Homicides in Philadelphia are now on pace to surpass 500 this year, a record never before recorded in the city. What the city’s sobering murder statistic leaves out is the “quieter” raw gun crime that does not result in death, but often permanently disfigures or injures victims and bystanders, and terrorizes entire neighobrhoods. There is a wave of fear spreading across the City of Brotherly Love.

Much of this violence stems from a surge of retaliatory attacks between rival gangs and criminals. A shooting provokes a grievance, and the grievance provokes the next shooting. With prosecutions plummeting, why wouldn’t families and gangs take the power into their own hands? The justice system is not working for them.

A debate has now emerged among Philadelphia elected officials about how to stop the violence and whether to declare gun violence an “emergency.” Officials such as At-Large City Councilmember Jamie Gauthier and Controller Rebekka Rhynhart support such a measure. Mayor Jim Kenney has demurred

Missing from this debate, however, is any attempt to address the core public policy problem at hand. Prosecutions of gun crimes have plummeted under incumbent D.A. Larry Krasner. The Krasner office has withdrawn or dismissed 65 percent of gun charges this year, up from 17 percent in 2015.  Knowing that there is such a high chance of getting back on the streets, guilty pleas in gun crime cases have fallen from 376 in 2015 to 148 in 2020.

Missing from the present debate is any attempt to address the core public policy problem at hand. Prosecutions of gun crimes have plummeted.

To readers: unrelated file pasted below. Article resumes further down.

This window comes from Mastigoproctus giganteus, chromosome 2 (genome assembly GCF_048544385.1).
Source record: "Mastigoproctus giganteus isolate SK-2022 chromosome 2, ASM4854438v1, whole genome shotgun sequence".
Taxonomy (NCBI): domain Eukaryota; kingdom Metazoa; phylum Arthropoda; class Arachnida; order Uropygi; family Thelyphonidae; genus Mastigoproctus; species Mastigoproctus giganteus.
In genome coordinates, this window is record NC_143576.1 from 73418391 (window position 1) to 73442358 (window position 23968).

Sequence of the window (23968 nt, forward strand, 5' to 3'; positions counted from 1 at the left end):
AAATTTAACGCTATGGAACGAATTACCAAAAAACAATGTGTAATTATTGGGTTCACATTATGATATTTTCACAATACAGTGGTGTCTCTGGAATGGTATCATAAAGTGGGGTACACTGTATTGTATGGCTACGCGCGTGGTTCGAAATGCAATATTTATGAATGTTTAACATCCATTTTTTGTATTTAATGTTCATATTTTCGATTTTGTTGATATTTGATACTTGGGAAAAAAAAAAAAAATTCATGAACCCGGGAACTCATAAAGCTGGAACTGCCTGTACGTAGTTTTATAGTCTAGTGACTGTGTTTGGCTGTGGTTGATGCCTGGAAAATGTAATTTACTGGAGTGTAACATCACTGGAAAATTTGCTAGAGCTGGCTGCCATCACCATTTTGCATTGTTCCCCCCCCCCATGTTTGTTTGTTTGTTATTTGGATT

And because those who are arrested are either freed quickly due to low bail, or not prosecuted to the full extent of the law, witnesses may become more reluctant to work with police or testify in a trial  — and why wouldn’t they? Less than a year ago, a Philadelphia man, Khaleaf Sistrunk, was killed in what his mother says was retaliation for his cooperation with a police investigation. “They shot him because they said he was a snitch,” his mother, who asked the media not to use her name for fear of retribution, said at the time. “He was trying to do the right thing and he got killed for it.”

There are more Khaleaf Sistrunks out there. 

This cycle undoubtedly emboldens defendants to avoid guilty pleas, and hampers the ability of prosecutors to succeed in the cases that they choose to pursue — if they choose to pursue a case or a charge at all. 

Guilty verdicts for gun-related crimes have nosedived from 101 in 2015 to just 29 in 2019 at this point in the year, according to the D.A.’s own data.

The percentage of gun crimes withdrawn or dismissed skyrockets in Philadelphia as violence rises. Data via the District Attorney’s office.

One thing that is at an all-time high from the prosecutor’s office are excuses. D.A. Krasner most recently used Republicans in the state General Assembly as a scapegoat, despite gun crime having fallen while they have controlled the state legislature (the better part of the past 30 years). The crux of his point? That we need new gun laws as a Commonwealth. But as the data shows, he is not prosecuting the gun crimes on the books — so what on earth would passing new ones bring to victims of crime in Philadelphia?

Progressives and most elected officials are burying their heads because the solution to the problem of spiraling violence — to get the people making our neighborhoods dangerous off the street through successful prosecutions — is politically inconvenient. Instead, they are offering social programs and political declarations.